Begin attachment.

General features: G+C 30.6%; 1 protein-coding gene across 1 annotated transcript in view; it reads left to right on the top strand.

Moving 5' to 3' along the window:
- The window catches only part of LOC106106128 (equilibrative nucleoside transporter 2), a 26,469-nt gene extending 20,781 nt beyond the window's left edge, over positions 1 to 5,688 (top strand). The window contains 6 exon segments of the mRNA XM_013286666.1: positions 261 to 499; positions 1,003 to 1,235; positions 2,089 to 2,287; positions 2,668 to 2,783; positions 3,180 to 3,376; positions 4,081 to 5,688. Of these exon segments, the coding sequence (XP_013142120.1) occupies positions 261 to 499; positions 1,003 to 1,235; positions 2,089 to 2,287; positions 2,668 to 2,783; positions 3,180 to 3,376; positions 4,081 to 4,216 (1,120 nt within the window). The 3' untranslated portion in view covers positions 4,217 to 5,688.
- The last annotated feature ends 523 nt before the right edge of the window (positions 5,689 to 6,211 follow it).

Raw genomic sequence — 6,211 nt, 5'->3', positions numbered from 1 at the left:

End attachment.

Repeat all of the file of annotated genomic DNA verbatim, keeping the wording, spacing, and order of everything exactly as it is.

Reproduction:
General features: G+C 30.6%; 1 protein-coding gene across 1 annotated transcript in view; it reads left to right on the top strand.

Moving 5' to 3' along the window:
- The window catches only part of LOC106106128 (equilibrative nucleoside transporter 2), a 26,469-nt gene extending 20,781 nt beyond the window's left edge, over positions 1 to 5,688 (top strand). The window contains 6 exon segments of the mRNA XM_013286666.1: positions 261 to 499; positions 1,003 to 1,235; positions 2,089 to 2,287; positions 2,668 to 2,783; positions 3,180 to 3,376; positions 4,081 to 5,688. Of these exon segments, the coding sequence (XP_013142120.1) occupies positions 261 to 499; positions 1,003 to 1,235; positions 2,089 to 2,287; positions 2,668 to 2,783; positions 3,180 to 3,376; positions 4,081 to 4,216 (1,120 nt within the window). The 3' untranslated portion in view covers positions 4,217 to 5,688.
- The last annotated feature ends 523 nt before the right edge of the window (positions 5,689 to 6,211 follow it).

Raw genomic sequence — 6,211 nt, 5'->3', positions numbered from 1 at the left: